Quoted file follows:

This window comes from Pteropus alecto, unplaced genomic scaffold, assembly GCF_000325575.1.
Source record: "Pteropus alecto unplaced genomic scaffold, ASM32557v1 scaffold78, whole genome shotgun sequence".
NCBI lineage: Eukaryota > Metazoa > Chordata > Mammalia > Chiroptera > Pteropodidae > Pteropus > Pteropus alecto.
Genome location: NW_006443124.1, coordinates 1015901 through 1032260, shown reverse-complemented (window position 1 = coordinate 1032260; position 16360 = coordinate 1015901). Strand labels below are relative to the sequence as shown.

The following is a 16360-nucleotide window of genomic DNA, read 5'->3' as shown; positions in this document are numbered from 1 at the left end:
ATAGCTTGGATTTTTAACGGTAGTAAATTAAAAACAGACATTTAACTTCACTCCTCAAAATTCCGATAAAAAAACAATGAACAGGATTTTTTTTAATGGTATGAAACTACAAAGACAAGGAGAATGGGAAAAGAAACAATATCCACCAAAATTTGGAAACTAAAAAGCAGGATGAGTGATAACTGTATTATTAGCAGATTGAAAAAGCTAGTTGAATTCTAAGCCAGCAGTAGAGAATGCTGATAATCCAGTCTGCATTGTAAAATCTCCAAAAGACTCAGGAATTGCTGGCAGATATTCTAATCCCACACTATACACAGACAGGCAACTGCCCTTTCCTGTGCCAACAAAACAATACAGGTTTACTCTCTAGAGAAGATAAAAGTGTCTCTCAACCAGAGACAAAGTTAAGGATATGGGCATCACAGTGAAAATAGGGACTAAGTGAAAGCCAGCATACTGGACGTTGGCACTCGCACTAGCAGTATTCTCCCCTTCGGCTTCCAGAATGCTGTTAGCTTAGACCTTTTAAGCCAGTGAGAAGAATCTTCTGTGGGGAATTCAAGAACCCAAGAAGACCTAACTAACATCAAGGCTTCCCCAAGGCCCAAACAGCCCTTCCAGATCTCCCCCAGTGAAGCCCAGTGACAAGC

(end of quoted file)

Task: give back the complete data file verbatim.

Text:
This window comes from Pteropus alecto, unplaced genomic scaffold, assembly GCF_000325575.1.
Source record: "Pteropus alecto unplaced genomic scaffold, ASM32557v1 scaffold78, whole genome shotgun sequence".
NCBI lineage: Eukaryota > Metazoa > Chordata > Mammalia > Chiroptera > Pteropodidae > Pteropus > Pteropus alecto.
Genome location: NW_006443124.1, coordinates 1015901 through 1032260, shown reverse-complemented (window position 1 = coordinate 1032260; position 16360 = coordinate 1015901). Strand labels below are relative to the sequence as shown.

The following is a 16360-nucleotide window of genomic DNA, read 5'->3' as shown; positions in this document are numbered from 1 at the left end:
ATAGCTTGGATTTTTAACGGTAGTAAATTAAAAACAGACATTTAACTTCACTCCTCAAAATTCCGATAAAAAAACAATGAACAGGATTTTTTTTAATGGTATGAAACTACAAAGACAAGGAGAATGGGAAAAGAAACAATATCCACCAAAATTTGGAAACTAAAAAGCAGGATGAGTGATAACTGTATTATTAGCAGATTGAAAAAGCTAGTTGAATTCTAAGCCAGCAGTAGAGAATGCTGATAATCCAGTCTGCATTGTAAAATCTCCAAAAGACTCAGGAATTGCTGGCAGATATTCTAATCCCACACTATACACAGACAGGCAACTGCCCTTTCCTGTGCCAACAAAACAATACAGGTTTACTCTCTAGAGAAGATAAAAGTGTCTCTCAACCAGAGACAAAGTTAAGGATATGGGCATCACAGTGAAAATAGGGACTAAGTGAAAGCCAGCATACTGGACGTTGGCACTCGCACTAGCAGTATTCTCCCCTTCGGCTTCCAGAATGCTGTTAGCTTAGACCTTTTAAGCCAGTGAGAAGAATCTTCTGTGGGGAATTCAAGAACCCAAGAAGACCTAACTAACATCAAGGCTTCCCCAAGGCCCAAACAGCCCTTCCAGATCTCCCCCAGTGAAGCCCAGTGACAAGC